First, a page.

Nationals 4, Mets 0: Noah Syndergaard had a no-hitter into the sixth, but gave up two runs — one on a sixth inning homer from Victor Robles — and ended up losing the dang game. Stephen Strasburg allowed only three hits and pitched shutout ball into the seventh. Unlike in recent days the Nats’ bullpen came though and completed the shutout. Mets batters — exhausted from a day game after a late night of travel — struck out 14 times.

Tigers 5, Royals 4: For the second day in a row a Tigers pitcher struck out 10 dudes. This time it was Spencer Turnbull, who has some pretty good stuff if he can figure out where it’s going. He did for the most part here, allowing only two earned runs and punching out 10. Niko Goodrum hit two doubles and drove in three and Miguel Cabrera and Christin Stewart each knocked one in. Josh Harrison stole two bases and scored three times. Seven free passes by Royals pitchers didn’t help matters. Neither did a 39 degree game time temperature.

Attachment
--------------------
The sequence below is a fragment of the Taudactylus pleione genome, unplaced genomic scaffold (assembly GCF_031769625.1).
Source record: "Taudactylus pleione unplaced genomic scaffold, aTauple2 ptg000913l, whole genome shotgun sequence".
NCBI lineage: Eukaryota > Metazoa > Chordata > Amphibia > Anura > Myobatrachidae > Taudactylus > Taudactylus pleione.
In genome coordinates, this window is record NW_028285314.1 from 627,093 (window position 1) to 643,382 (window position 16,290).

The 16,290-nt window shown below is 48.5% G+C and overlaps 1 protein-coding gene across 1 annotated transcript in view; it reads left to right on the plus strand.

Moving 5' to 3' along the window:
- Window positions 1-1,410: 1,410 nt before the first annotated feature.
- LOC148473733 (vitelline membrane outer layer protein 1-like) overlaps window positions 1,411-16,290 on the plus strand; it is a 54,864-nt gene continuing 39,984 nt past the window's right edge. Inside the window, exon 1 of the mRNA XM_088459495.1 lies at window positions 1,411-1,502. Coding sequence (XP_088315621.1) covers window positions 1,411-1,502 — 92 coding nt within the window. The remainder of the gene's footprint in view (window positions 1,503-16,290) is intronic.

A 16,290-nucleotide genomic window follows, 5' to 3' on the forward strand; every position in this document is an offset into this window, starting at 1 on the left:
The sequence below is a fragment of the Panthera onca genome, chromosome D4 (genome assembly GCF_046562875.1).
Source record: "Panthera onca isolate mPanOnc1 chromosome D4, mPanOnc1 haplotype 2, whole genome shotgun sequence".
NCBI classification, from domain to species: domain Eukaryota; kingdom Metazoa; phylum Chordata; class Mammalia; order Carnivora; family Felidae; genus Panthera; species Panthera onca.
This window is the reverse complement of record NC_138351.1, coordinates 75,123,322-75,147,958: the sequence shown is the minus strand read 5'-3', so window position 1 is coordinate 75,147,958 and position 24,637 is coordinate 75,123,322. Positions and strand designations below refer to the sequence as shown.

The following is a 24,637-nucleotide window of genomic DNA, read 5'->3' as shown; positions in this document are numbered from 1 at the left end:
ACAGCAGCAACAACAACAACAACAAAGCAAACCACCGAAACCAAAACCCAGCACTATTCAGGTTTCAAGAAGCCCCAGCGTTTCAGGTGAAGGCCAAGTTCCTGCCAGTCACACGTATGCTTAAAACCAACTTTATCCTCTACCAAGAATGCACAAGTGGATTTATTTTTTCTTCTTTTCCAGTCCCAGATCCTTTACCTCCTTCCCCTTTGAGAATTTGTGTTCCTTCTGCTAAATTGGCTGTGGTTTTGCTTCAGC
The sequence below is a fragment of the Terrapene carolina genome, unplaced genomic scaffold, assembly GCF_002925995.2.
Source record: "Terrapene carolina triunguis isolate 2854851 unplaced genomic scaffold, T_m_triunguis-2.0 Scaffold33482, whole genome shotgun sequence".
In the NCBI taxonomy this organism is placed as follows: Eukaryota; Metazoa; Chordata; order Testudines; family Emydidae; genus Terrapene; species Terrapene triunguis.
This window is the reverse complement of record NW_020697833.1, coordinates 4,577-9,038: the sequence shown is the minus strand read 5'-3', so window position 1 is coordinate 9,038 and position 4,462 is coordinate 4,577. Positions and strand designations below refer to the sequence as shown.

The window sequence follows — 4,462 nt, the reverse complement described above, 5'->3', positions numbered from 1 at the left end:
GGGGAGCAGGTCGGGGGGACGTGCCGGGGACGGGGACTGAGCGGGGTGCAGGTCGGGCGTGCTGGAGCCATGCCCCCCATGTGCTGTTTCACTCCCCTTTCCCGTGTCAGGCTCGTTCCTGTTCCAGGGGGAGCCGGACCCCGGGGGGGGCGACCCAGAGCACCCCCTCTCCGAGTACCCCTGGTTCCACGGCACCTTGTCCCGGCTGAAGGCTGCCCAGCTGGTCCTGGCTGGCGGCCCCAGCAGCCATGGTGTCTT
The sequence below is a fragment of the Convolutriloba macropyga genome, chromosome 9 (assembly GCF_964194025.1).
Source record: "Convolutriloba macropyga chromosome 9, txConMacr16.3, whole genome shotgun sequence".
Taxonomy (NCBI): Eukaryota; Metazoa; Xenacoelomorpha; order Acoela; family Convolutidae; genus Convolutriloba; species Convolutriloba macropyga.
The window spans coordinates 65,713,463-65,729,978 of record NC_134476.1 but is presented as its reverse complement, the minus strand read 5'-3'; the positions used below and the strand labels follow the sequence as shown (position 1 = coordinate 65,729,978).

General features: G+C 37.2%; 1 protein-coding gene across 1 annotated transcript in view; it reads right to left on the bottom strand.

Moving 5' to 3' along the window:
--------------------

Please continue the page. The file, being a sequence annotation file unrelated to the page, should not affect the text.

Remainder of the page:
Pirates 2, Reds 0: If you don’t score you don’t win and for the second straight game the Reds did not score. Here it was Jordan Lyles and four relievers combining for the shutout. Reds starter Tyler Mahle threw six scoreless innings and didn’t walk anyone, but again, you can’t win with no run support.

Rangers 11, Angels 4: Joey Gallo hit a three-run homer and Ronald Guzman hit a two run shot in the first inning basically ending Matt Harvey and the Angel’s night before it began. Shin-Soo Choo had a bases-loaded double. Mike Trout, as so often happens, had a fantastic night in a losing cause, gunning a runner down at the plate and hitting his first bomb of the season: